By Jim Moore
AOPA submitted several suggestions that would mitigate the impact of a proposed restricted airspace reserved for unmanned aircraft in North Dakota, but remains opposed to the creation of such an exclusive airspace.
Implementation of the proposed restricted areas would create a disturbing precedent, carving out a slice of the finite National Airspace System for the operation of aircraft unable to “see and avoid” other traffic.
The U.S. Air Force has for years sought to create a restricted airspace in northern North Dakota reserved for training flights by unmanned aircraft systems (UAS), and AOPA Vice President of Air Traffic Services and Modernization Heidi Williams noted in formal comments—submitted Feb. 7 in response to thenotice of proposed rulemaking—that this final proposal reflects an effort by the Air Force to mitigate negative impacts. That effort is appreciated, and AOPA understands the need to train Air Force pilots in realistic conditions. However, many problems impacting safety and airspace use remain to be addressed.
Most troubling, the restricted airspace would be the first ever reserved exclusively for UAS activity, the start of a “slippery slope” that could lead to similar proposals elsewhere. AOPA has repeatedly noted that while UAS are unable to comply with the “see and avoid” requirements of Part 91, there are solutions other than segregation, including the use of ground observers and chase airplanes, that could maintain safety and allow the Air Force to complete its missions. The proposed rule gives no indication how UAS flights would transit safely to and from the Grand Forks Air Force Base, where they would be launched and recovered.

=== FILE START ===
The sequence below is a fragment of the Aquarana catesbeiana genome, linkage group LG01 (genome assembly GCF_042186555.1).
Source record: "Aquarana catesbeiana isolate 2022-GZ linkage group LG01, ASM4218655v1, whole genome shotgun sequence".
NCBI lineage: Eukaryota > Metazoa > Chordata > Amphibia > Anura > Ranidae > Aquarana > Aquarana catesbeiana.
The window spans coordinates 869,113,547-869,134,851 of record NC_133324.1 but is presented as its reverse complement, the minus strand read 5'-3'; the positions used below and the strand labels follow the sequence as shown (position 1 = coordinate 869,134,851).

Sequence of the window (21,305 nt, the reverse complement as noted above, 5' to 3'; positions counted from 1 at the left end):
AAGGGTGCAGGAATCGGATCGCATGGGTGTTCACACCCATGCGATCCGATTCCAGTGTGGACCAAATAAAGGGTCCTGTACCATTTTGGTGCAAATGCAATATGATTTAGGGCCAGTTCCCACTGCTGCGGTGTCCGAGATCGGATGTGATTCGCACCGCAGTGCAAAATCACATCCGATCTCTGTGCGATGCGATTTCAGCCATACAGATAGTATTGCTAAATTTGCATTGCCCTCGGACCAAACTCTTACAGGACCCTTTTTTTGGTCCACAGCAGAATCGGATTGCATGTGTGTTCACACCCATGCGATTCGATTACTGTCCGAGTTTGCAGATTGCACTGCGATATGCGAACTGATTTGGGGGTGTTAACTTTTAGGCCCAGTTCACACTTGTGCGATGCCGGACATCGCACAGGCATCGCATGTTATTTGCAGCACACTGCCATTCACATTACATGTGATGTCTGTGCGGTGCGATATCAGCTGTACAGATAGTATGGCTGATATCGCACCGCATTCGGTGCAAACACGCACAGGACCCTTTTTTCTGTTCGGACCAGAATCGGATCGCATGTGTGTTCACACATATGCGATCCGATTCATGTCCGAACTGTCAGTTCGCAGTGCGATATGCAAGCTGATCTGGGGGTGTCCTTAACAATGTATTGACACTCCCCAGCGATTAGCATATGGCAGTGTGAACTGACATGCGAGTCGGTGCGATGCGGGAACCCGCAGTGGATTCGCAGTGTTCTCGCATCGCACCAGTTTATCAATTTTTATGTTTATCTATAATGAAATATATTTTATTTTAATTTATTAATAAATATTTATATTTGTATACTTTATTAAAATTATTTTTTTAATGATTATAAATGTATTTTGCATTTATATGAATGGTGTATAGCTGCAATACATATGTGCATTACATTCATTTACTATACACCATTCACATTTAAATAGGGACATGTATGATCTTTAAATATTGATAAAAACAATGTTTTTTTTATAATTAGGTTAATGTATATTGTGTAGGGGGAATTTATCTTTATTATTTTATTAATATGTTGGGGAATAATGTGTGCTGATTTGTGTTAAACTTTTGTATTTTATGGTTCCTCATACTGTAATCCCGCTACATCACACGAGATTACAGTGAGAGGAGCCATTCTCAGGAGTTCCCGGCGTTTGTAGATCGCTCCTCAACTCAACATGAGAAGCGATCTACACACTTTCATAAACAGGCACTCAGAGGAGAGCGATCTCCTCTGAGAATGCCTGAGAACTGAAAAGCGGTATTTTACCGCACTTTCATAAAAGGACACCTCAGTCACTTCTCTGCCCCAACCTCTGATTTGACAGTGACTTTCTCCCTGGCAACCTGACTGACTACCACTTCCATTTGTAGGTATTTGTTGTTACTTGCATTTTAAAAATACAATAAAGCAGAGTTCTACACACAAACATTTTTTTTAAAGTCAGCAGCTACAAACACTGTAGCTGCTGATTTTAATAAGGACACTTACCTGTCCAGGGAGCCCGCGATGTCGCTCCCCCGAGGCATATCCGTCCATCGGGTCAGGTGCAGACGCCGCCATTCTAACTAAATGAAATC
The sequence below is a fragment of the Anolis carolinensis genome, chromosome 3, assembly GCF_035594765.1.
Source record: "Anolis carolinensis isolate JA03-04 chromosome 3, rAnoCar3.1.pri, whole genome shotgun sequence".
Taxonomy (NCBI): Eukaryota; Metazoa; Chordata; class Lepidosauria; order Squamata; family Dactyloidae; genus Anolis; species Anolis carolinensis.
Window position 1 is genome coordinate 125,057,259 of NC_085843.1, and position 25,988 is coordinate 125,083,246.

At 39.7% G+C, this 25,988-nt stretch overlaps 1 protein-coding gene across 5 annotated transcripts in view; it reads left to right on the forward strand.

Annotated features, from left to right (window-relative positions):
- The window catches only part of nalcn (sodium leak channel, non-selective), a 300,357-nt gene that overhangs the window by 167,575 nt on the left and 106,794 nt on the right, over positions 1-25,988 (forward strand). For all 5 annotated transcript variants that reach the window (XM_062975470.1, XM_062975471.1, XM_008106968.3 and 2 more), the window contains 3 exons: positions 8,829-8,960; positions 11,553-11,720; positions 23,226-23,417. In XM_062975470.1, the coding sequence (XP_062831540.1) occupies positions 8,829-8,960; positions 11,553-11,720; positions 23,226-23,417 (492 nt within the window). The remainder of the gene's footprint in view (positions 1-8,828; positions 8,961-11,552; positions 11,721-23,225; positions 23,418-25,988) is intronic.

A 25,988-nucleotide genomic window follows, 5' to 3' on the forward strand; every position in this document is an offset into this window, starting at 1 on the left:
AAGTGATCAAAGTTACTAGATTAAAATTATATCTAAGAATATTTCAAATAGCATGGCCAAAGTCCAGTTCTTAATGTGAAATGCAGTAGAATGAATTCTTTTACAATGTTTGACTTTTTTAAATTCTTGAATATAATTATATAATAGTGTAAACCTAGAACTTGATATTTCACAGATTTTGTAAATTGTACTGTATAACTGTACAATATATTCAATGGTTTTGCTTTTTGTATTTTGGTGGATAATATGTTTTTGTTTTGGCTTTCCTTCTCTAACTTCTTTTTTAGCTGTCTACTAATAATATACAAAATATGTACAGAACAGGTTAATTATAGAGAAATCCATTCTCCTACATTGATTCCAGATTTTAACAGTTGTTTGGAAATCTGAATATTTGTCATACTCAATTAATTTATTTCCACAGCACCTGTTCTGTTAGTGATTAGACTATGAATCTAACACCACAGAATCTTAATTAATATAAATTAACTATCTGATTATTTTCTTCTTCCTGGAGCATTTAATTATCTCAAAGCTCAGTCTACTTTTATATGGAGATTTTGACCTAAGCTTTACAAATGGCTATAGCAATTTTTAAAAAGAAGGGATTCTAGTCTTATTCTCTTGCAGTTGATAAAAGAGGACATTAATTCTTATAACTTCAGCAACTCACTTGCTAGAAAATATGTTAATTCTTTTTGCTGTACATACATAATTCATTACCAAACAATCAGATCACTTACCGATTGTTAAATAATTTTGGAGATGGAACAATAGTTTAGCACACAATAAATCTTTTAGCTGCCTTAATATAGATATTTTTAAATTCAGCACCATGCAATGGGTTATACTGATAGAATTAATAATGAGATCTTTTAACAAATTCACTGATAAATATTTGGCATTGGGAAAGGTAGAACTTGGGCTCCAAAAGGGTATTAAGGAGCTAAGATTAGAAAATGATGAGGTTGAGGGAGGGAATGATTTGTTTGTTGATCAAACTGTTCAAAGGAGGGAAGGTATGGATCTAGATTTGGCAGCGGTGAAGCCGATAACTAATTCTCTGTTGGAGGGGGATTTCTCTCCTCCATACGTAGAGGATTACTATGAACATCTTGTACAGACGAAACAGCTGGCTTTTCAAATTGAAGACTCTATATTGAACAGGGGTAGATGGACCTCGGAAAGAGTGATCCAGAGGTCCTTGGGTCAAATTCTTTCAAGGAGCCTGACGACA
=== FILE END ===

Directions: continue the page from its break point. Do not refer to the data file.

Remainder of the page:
AOPA also noted potential impacts on general aviation, commercial aviation, and critical air service use of the airspace: The restricted airspaces would render Victor 170, a critical navigation route connecting Devils Lake Regional Airport and Jamestown Regional Airport, unusable during the majority of each day. In addition, Victor 55—the only low-altitude route connecting Bismarck Municipal Airport and Grand Forks International Airport—would be effectively closed, adding a minimum of 60 additional miles of off-airway travel, and significantly increasing fuel costs.
AOPA urged the FAA, if the rule is adopted, to consider increasing the advance notice given to pilots when the military operations areas will be utilized. Pilots operating under VFR often avoid such airspace entirely due to a lack of real-time information about airspace activity. The Air Force has proposed four hours advance notice; AOPA has urged the FAA to require six hours advance notice.
Williams, in the Feb. 7 comments, also suggested creating a “sunset” date for the restricted airspace complex, along with public dissemination of usage data already being collected, and opportunities for pilots to comment during a renewal.
“All too often we see restricted or segregated airspace established which remains in existence far beyond its actual use,” Williams wrote. “While establishing a sunset date may not be optimal, it is critical to ensuring all agencies and users remain accountable and that our airspace structure evolves as new technology and adequate mitigations for ‘see and avoid’ become available.”
AOPA will continue to work with local pilots, the state, the FAA, and the Air Force, and urges members to submit comments on the proposed rule by the Feb. 12 deadline.
Members are encouraged to review the NPRM and submit comments on or before Feb. 12, to the FAA by email, referring to FAA Docket No. FAA-2011-0117 and Airspace Docket No. 09 (refer to AGL-31). Members are asked to share a copy of comments with AOPA.